Here’s what Foley omits. Another person who appeared in the film, Lieutenant Bobby Long of the State Police, unlike Foley a real state police organize crime investigator, who spent over six months going after Whitey doing the Lancaster Street investigation. He worked closely with Colonel John “Jack” “OD” O’Donovan who also had no compulsion in going after Whitey. Charlie Henderson who would also become a colonel in the State Police would also have taken Whitey down in a heartbeat if he had the chance. The idea that the DAs or any State Police trooper feared going after Whitey because they didn’t want to cross Billy is an outrageous slander upon all of them.
The other person is former FBI agent Robert Fitzpatrick. In the film he tells how he tried to get Brian Halloran into the witness protection program because he was giving the federal prosecutors evidence of murders by Whitey and Stevie. He tells us AUSA O’Sullivan turned him down and how he went over the head of O’Sullivan to Bill Weld the then U.S. Attorney in Boston.
Dave Boeri had previously told us that Halloran had his own problems having murdered a drug dealer and he wanted to make a deal by implicating Bulger and Flemmi in the plot to murder Roger Wheeler. What Fitzpatrick fails to tell us is that O’Sullivan and others did not believe what Halloran was spinning out. They also knew that the Suffolk ADA Tom Mundy was not about to let Halloran off the hook for the Pappas murder. It would turn out Halloran had made up a story about Whitey and Stevie that would never have resulted in a conviction. Fitzpatrick was selling a pig in a poke.
Worse is Fitzpatrick’s book where he tells of a meeting with Billy Bulger which was arranged by John Connolly. He said Billy “couldn’t have been warmer or more gregarious.” Billy treated him nicely as he did all the FBI bosses who wanted an introduction to him. This is common throughout our country where the FBI agents in charge and their assistants try to have friendly relations with political leaders.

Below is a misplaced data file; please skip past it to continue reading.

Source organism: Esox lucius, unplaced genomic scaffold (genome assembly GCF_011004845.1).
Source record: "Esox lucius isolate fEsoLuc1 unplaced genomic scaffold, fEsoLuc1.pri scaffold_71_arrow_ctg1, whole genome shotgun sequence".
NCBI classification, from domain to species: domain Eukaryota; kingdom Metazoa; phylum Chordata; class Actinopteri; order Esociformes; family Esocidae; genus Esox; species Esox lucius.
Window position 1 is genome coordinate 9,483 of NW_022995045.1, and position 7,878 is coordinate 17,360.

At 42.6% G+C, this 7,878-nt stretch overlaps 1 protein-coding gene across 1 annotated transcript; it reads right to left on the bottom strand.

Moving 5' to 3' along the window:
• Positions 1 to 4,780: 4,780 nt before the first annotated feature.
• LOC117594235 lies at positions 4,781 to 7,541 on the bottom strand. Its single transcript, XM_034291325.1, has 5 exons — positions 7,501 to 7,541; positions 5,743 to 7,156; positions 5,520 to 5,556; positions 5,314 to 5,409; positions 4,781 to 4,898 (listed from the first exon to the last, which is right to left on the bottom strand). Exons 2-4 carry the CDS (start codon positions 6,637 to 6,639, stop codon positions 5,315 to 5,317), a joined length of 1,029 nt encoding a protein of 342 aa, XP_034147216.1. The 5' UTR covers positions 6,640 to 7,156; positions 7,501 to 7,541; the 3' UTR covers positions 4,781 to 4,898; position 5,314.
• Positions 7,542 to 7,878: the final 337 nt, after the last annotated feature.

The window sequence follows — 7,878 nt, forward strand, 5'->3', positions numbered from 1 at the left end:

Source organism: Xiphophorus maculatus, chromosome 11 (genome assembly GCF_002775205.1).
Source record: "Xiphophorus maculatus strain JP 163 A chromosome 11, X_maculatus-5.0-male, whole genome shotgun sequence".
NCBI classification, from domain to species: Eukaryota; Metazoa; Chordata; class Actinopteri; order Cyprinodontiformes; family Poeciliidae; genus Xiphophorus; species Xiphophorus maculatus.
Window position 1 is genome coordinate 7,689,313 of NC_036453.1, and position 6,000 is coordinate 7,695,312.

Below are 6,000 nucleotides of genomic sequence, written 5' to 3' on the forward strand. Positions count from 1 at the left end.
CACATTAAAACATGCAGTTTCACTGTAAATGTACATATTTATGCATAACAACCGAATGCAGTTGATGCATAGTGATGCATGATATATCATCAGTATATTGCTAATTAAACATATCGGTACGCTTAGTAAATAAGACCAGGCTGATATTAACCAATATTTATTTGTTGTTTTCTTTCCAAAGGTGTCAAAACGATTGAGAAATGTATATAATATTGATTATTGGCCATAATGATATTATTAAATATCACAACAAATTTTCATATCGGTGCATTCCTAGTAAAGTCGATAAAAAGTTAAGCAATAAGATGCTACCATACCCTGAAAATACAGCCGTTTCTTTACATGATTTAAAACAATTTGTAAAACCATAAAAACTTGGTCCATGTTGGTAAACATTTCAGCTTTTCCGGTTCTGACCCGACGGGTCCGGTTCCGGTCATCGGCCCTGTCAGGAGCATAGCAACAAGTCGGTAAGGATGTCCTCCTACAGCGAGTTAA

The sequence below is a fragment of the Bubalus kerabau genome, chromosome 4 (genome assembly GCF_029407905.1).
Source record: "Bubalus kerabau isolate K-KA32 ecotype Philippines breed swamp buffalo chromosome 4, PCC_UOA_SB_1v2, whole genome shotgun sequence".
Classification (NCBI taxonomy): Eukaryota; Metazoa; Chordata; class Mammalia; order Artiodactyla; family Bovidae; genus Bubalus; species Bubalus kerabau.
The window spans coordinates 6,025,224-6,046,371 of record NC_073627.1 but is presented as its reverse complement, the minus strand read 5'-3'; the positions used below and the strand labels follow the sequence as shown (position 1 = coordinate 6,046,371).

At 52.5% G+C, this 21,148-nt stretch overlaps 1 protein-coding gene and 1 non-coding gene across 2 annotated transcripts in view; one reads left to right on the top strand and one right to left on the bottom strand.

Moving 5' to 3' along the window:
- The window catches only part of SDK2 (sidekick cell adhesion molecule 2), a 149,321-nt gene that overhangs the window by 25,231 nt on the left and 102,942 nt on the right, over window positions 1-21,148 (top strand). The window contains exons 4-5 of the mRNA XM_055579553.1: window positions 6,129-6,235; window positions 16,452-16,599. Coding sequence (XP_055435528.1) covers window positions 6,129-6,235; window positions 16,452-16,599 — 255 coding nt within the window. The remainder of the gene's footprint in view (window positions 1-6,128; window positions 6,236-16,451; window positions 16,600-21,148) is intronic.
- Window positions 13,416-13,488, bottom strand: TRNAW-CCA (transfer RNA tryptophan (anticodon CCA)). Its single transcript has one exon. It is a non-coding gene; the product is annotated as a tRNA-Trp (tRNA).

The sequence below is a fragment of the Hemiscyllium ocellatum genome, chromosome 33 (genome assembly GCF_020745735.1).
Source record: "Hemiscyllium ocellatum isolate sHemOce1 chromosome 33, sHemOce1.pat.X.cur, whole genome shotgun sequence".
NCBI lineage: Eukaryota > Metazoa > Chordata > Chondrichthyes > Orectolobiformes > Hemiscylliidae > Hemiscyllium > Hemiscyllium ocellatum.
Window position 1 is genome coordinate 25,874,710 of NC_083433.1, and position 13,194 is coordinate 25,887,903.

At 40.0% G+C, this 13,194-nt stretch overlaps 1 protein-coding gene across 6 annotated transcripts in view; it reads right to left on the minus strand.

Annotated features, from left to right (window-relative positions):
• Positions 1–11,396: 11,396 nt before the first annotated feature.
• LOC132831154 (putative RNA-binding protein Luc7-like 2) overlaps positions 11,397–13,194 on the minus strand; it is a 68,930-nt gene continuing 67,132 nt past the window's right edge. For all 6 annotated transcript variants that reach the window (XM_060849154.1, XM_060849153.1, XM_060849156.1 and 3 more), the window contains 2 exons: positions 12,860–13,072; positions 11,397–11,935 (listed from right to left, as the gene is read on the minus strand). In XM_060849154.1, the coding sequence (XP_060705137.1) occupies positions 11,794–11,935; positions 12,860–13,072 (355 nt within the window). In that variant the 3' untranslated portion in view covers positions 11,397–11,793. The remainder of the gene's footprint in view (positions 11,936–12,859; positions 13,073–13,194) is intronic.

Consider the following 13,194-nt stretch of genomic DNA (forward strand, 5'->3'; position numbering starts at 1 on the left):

Fitzpatrick wrote “we exchanged small talk, but nothing of substance .The subject of his brother never came up, and I didn’t expect it would. Twenty minutes into the conversation Billy started checking his watch . . . [a]nd, like a dog on leash, Connolly rose on cue.” He shook hands with Billy who said: “Anything I can do for you while you are in town just call.”
Then astonishingly out of the blue he writes that walking back to his office Connolly has a “smug look on his face the whole time, as if his point had been made: Whitey Bulger was not a man to be messed with . . . . “ He goes on to say: “Billy Bulger was a bully using power in place of fists. And he wanted me to know I was alone, helpless against powerful forces I could neither control nor fully comprehend.”
He writes as if he was forced to meet with him which he wasn’t and that Billy had some type of water board machine in his office. You see how the defamation of Billy goes on and on by people who should know better. They have no basis for their assertions. They want to be part of the in-crowd. They are anxious to play into the theme set by the earlier writers who wrote with poisoned pens as is the documentary.